Toggle Main Menu Toggle Search

Open Access padlockePrints

Intercultural communication and language learning for professional reintegration: 'success stories' from the European refugee crisis

Lookup NU author(s): Professor Tony Young, Dr Sara GanassinORCiD, Dr Alina SchartnerORCiD, Stefanie Schneider, Professor Steve WalshORCiD


Full text for this publication is not currently held within this repository. Alternative links are provided below where available.


There are currently well over a million refugees and asylum seekers in Europe, of whom it is estimated at least 15 thousand had professional experience prior to displacement. However, the experiences and needs of these people have been the subject of little prior research. In this presentation we report on a transnational study whose aims were, firstly, to understand the contextualised trajectories of highly-skilled former refugees who have successfully reconnected with professions in Europe after displacement: and, secondly, to explore these people’s perspectives on what factors facilitated or inhibited their professional reintegration, particularly in terms of language learning and intercultural communication (IC). This study was funded by the European Commission and conducted in Austria, the Netherlands and the UK; settings chosen for their diversity of responses and approaches to displaced people and their societal integration. We present qualitative findings from case studies and semi-structured interview data involving fifteen participants (Austria 8, UK 5, Netherlands 2). Findings from thematic content analysis of transcripts across the locations emphasised the central role of language and IC in ‘success’; the importance of a retaining a sense of self in an unfamiliar social habitus; of intrinsic motivation; and of socialization skills in building and maintaining social networks and to developing understandings of communities of practice in professional contexts. They also revealed inter-relationships between ideas of IC and psychological resilience after displacement. Here the importance of promoting and supporting the accrual and development of various ‘capitals’ - human, social, psychological and physical – emerged strongly from the data across the sample (Mercer & Babic, 2019). We discuss findings in relation to theories of IC (e.g. Byram, 1997) and their relationship to these various types of personal and social capital. We argue that these are generally underrepresented in IC where power differentials make them potentially especially relevant.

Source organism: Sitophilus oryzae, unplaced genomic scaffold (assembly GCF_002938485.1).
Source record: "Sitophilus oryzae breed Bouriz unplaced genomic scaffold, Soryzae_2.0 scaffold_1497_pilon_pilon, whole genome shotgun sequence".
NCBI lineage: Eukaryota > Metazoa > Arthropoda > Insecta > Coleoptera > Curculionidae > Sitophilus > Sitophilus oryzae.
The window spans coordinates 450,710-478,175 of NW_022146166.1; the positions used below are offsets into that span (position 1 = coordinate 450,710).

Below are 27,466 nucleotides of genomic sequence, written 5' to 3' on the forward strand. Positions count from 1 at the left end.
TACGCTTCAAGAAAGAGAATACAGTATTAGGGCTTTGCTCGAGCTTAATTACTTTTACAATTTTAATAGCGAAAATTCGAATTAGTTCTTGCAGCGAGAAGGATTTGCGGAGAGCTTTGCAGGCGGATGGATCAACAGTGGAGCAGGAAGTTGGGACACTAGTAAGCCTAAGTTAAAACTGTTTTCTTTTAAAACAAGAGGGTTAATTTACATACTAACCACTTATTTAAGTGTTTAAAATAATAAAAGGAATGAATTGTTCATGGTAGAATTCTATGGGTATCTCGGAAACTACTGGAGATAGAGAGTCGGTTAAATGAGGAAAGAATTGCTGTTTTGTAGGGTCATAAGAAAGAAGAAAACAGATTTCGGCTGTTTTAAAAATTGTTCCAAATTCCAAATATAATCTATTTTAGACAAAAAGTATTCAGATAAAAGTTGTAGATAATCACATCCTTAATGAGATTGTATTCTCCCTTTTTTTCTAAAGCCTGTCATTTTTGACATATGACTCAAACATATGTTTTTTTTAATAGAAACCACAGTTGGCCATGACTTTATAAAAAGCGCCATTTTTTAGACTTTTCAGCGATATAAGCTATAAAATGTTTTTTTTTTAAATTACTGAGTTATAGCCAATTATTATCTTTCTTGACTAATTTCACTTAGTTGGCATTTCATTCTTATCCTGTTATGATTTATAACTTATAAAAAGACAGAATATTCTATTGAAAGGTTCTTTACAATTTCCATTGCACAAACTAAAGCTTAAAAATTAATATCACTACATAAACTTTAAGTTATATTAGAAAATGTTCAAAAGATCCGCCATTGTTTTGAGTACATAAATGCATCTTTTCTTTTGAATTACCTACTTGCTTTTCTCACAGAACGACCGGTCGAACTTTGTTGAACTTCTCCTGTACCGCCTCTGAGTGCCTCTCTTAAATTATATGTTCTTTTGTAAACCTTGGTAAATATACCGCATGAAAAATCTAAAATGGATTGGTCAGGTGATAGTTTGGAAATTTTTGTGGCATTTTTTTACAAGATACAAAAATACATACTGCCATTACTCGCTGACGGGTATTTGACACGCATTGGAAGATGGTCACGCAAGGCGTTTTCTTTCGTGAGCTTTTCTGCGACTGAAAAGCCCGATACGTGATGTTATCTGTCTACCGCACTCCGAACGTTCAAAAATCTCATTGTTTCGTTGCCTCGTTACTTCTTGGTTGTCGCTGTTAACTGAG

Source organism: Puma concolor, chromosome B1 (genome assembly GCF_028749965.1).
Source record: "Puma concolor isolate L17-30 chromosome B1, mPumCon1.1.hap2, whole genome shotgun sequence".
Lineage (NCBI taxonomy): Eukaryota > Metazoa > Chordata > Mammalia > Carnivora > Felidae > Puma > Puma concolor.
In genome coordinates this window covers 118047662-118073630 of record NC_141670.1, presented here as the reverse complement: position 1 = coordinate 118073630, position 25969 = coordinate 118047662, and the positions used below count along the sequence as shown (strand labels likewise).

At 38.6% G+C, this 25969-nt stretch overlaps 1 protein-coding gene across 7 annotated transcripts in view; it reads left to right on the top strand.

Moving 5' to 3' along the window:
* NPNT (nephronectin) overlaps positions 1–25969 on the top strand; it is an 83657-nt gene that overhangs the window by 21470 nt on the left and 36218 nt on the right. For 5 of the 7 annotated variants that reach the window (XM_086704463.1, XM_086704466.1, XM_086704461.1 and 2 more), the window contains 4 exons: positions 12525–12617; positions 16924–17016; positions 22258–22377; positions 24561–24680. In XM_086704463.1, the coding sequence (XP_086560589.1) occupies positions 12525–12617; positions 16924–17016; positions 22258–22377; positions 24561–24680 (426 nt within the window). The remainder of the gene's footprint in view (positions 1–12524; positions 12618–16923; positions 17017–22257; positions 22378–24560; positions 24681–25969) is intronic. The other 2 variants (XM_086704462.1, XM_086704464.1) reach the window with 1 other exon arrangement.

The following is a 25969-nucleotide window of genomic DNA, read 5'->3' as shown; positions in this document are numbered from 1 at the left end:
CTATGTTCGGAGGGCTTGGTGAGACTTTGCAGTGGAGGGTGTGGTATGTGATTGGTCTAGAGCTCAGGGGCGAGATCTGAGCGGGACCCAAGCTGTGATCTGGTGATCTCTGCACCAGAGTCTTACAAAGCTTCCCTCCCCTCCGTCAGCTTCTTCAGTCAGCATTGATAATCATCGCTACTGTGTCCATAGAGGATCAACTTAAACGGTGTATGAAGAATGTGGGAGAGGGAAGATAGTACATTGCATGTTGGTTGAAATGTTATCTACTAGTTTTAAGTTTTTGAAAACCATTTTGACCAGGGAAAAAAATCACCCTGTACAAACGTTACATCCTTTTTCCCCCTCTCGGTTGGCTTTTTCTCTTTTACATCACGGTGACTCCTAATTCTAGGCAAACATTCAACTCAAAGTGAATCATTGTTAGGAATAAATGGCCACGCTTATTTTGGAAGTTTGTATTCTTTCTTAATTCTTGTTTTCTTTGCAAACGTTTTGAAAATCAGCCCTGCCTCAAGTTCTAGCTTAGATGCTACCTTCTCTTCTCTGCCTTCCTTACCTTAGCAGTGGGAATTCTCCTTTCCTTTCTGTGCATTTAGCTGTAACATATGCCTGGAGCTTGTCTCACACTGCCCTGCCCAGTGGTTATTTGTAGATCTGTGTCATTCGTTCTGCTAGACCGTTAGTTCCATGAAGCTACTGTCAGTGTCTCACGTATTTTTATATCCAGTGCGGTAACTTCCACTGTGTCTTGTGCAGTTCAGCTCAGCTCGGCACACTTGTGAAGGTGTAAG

Publication metadata

Author(s): Young TJ, Mercer S, Ganassin S, Babic S, Schartner A, Schneider S, Walsh S

Publication type: Conference Proceedings (inc. Abstract)

Publication status: Published

Conference Name: American Association for Applied Linguistics Annual Meeting 2021

Year of Conference: 2021

Acceptance date: 01/03/2021